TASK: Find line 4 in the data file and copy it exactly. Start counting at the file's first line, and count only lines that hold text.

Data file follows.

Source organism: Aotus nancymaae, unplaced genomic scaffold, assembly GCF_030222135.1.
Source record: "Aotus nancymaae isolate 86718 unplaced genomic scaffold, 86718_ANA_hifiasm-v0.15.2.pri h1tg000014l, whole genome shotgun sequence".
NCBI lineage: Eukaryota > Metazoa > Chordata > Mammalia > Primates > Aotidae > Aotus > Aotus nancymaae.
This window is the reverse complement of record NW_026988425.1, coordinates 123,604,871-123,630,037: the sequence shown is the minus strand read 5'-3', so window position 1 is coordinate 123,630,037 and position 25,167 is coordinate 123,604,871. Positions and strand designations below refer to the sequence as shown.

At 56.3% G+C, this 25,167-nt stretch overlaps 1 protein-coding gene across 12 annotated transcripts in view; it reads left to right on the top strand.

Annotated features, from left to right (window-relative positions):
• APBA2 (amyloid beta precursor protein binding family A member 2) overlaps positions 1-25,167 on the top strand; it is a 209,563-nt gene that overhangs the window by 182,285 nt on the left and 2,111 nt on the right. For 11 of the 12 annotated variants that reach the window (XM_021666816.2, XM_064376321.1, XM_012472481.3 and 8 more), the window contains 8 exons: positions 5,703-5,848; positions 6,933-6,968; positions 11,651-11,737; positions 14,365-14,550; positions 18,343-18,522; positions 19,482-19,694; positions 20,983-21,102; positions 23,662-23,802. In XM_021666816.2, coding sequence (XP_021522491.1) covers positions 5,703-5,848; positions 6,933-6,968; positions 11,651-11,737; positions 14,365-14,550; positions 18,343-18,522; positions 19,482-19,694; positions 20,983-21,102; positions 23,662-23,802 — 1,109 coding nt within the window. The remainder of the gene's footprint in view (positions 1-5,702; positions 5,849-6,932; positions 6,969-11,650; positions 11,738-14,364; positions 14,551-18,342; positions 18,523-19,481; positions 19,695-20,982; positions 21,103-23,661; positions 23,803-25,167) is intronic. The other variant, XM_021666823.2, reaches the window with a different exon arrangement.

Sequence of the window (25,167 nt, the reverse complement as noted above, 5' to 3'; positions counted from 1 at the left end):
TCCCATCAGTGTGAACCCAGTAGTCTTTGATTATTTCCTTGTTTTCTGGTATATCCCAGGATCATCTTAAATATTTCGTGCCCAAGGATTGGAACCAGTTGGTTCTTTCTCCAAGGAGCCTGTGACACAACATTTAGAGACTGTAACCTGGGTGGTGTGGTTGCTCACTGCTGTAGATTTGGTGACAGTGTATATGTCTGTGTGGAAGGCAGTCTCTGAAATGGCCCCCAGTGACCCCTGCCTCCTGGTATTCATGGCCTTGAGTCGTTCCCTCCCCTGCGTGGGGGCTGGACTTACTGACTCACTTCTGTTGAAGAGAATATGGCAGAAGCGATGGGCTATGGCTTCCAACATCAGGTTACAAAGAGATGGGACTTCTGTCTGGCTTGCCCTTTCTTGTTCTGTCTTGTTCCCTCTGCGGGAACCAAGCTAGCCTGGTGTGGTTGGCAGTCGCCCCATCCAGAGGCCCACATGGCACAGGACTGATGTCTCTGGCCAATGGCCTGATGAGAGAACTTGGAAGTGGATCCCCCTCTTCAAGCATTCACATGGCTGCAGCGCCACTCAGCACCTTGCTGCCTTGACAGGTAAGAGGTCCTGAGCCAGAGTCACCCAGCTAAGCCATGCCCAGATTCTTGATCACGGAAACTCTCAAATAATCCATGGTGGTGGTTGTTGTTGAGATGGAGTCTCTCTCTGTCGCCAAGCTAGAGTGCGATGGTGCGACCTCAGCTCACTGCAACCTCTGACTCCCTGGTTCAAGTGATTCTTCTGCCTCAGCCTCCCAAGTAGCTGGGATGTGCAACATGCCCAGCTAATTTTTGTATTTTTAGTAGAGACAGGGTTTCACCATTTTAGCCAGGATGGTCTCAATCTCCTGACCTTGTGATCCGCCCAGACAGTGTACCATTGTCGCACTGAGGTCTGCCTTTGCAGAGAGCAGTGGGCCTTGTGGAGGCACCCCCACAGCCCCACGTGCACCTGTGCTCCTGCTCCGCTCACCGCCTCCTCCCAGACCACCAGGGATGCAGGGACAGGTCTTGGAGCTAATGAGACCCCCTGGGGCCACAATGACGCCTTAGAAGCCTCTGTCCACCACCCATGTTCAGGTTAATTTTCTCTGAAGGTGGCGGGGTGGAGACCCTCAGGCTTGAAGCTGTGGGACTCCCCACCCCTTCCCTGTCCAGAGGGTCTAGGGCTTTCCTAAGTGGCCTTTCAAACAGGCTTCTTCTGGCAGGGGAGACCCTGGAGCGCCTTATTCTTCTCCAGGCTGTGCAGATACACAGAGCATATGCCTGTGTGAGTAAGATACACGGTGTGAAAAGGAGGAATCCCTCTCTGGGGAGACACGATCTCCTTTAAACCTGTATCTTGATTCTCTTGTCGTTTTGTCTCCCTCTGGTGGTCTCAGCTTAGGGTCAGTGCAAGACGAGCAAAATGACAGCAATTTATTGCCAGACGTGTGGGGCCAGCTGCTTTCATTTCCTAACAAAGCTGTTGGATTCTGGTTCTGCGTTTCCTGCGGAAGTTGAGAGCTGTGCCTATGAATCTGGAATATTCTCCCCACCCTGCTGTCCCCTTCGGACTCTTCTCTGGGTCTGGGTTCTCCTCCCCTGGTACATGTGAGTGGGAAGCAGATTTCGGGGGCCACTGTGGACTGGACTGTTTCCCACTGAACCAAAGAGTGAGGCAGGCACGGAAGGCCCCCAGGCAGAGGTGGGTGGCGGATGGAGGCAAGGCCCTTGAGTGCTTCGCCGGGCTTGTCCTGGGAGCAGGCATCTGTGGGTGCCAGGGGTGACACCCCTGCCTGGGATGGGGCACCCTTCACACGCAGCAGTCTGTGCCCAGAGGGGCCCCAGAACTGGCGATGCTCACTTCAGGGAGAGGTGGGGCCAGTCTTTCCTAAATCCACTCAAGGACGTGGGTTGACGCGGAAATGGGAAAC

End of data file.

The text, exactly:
This window is the reverse complement of record NW_026988425.1, coordinates 123,604,871-123,630,037: the sequence shown is the minus strand read 5'-3', so window position 1 is coordinate 123,630,037 and position 25,167 is coordinate 123,604,871. Positions and strand designations below refer to the sequence as shown.